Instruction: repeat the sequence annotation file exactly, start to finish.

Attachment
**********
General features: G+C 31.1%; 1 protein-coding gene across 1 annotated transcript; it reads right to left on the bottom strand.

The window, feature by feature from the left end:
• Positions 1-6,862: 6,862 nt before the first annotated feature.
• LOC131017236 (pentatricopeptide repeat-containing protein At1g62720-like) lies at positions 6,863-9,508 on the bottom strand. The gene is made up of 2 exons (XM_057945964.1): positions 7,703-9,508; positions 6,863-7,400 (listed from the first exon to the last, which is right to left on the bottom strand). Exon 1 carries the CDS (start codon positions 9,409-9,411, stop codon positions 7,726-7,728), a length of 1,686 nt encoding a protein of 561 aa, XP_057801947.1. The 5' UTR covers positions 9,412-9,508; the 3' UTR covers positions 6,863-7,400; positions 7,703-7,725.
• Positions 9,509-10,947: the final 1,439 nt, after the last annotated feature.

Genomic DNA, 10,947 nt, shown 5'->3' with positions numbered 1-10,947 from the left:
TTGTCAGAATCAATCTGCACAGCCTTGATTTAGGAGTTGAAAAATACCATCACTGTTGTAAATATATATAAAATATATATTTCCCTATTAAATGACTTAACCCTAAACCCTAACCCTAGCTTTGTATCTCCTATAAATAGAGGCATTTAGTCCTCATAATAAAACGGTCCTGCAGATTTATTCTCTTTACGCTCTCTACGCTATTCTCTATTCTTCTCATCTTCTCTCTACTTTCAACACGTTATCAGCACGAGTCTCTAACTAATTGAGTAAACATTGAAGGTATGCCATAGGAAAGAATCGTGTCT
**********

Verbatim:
General features: G+C 31.1%; 1 protein-coding gene across 1 annotated transcript; it reads right to left on the bottom strand.

The window, feature by feature from the left end:
• Positions 1-6,862: 6,862 nt before the first annotated feature.
• LOC131017236 (pentatricopeptide repeat-containing protein At1g62720-like) lies at positions 6,863-9,508 on the bottom strand. The gene is made up of 2 exons (XM_057945964.1): positions 7,703-9,508; positions 6,863-7,400 (listed from the first exon to the last, which is right to left on the bottom strand). Exon 1 carries the CDS (start codon positions 9,409-9,411, stop codon positions 7,726-7,728), a length of 1,686 nt encoding a protein of 561 aa, XP_057801947.1. The 5' UTR covers positions 9,412-9,508; the 3' UTR covers positions 6,863-7,400; positions 7,703-7,725.
• Positions 9,509-10,947: the final 1,439 nt, after the last annotated feature.

Genomic DNA, 10,947 nt, shown 5'->3' with positions numbered 1-10,947 from the left:
TTGTCAGAATCAATCTGCACAGCCTTGATTTAGGAGTTGAAAAATACCATCACTGTTGTAAATATATATAAAATATATATTTCCCTATTAAATGACTTAACCCTAAACCCTAACCCTAGCTTTGTATCTCCTATAAATAGAGGCATTTAGTCCTCATAATAAAACGGTCCTGCAGATTTATTCTCTTTACGCTCTCTACGCTATTCTCTATTCTTCTCATCTTCTCTCTACTTTCAACACGTTATCAGCACGAGTCTCTAACTAATTGAGTAAACATTGAAGGTATGCCATAGGAAAGAATCGTGTCT